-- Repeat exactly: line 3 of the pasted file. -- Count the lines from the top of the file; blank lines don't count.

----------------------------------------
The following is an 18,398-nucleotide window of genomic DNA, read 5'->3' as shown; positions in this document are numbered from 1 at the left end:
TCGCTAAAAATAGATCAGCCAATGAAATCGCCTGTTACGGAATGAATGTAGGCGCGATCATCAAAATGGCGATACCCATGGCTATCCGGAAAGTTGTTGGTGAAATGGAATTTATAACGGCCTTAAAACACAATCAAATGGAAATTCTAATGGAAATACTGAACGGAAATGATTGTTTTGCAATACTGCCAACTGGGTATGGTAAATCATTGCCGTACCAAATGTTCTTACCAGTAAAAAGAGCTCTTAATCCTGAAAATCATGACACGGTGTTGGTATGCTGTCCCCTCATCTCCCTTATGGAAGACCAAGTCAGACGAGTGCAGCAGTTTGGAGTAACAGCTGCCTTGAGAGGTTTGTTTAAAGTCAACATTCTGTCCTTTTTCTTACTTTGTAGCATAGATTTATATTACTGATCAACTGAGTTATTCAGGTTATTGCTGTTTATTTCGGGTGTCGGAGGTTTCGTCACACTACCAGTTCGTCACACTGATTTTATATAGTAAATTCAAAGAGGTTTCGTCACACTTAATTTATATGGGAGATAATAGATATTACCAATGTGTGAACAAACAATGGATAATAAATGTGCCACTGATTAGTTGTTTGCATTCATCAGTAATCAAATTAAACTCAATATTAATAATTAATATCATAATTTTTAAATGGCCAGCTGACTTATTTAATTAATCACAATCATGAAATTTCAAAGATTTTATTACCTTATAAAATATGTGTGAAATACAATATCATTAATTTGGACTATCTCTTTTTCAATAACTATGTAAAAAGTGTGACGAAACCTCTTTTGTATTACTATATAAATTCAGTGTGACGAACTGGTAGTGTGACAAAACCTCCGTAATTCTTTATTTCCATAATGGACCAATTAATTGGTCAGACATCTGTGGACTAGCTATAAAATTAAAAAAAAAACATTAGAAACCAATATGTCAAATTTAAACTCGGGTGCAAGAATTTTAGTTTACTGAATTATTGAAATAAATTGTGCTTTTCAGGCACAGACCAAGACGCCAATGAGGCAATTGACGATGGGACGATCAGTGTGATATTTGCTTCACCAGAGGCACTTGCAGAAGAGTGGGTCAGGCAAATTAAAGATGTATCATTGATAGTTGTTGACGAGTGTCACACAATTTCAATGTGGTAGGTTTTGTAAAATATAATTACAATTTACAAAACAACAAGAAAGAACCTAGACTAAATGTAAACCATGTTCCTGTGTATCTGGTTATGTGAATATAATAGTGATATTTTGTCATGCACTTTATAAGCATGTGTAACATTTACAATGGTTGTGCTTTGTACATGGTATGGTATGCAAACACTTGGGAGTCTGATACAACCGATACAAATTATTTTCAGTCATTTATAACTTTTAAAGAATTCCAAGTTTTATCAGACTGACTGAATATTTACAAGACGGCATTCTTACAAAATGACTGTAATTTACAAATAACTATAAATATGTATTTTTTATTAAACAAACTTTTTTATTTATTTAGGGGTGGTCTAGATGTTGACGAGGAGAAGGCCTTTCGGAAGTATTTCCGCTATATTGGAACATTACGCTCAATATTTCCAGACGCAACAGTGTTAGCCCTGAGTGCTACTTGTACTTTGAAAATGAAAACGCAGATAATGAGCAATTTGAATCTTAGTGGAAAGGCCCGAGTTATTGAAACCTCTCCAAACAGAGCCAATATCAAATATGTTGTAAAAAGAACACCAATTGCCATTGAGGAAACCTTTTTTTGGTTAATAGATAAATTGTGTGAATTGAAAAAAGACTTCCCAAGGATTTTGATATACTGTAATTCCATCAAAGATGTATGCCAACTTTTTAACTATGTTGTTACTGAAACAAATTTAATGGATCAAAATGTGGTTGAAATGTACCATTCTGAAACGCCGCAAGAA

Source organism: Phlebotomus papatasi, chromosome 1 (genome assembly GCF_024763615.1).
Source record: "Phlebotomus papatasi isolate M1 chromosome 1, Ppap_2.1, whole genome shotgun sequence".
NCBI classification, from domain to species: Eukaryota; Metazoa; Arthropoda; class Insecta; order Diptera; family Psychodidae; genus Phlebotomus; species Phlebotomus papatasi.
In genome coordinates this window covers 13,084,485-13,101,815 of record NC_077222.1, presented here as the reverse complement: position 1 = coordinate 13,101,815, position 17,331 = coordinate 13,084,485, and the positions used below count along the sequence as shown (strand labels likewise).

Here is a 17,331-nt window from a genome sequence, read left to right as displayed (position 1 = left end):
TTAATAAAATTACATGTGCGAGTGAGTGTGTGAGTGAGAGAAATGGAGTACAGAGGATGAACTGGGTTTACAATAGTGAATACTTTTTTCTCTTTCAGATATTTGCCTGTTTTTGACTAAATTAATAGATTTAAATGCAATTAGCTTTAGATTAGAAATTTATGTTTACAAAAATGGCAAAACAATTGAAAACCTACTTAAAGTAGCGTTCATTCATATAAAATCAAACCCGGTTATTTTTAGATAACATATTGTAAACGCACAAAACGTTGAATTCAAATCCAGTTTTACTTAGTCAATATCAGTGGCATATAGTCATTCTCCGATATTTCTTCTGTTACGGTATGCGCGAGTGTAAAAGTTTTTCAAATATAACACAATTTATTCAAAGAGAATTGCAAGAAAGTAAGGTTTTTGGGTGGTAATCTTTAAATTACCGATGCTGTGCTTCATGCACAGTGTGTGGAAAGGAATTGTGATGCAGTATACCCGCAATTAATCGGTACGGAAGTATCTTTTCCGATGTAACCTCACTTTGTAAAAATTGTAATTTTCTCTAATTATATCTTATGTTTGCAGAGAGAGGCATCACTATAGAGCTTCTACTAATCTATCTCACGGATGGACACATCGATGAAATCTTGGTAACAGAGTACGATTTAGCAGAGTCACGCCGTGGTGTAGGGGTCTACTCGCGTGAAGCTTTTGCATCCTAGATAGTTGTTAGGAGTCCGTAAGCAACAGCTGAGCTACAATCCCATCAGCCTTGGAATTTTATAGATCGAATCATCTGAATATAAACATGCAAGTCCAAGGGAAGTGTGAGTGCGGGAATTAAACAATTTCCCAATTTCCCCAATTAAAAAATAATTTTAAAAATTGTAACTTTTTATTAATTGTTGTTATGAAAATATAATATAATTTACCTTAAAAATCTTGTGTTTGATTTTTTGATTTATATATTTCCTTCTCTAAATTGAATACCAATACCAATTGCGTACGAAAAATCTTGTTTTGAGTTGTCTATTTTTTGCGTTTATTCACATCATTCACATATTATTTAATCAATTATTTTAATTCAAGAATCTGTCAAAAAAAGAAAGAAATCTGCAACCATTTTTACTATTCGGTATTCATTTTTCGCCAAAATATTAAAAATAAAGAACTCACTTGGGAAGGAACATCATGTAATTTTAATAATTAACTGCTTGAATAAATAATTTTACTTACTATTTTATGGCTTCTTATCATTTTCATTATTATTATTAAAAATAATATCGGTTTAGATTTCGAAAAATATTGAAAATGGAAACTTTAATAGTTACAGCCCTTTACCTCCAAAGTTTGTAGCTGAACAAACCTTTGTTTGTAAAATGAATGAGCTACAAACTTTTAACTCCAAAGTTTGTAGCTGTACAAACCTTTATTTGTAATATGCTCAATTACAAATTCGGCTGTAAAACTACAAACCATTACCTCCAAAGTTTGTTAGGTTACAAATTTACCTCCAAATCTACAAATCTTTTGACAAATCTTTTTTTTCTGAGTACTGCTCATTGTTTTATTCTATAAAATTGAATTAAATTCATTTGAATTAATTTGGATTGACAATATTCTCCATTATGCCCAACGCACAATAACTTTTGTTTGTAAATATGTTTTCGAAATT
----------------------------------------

Source organism: Phlebotomus papatasi, chromosome 1 (genome assembly GCF_024763615.1).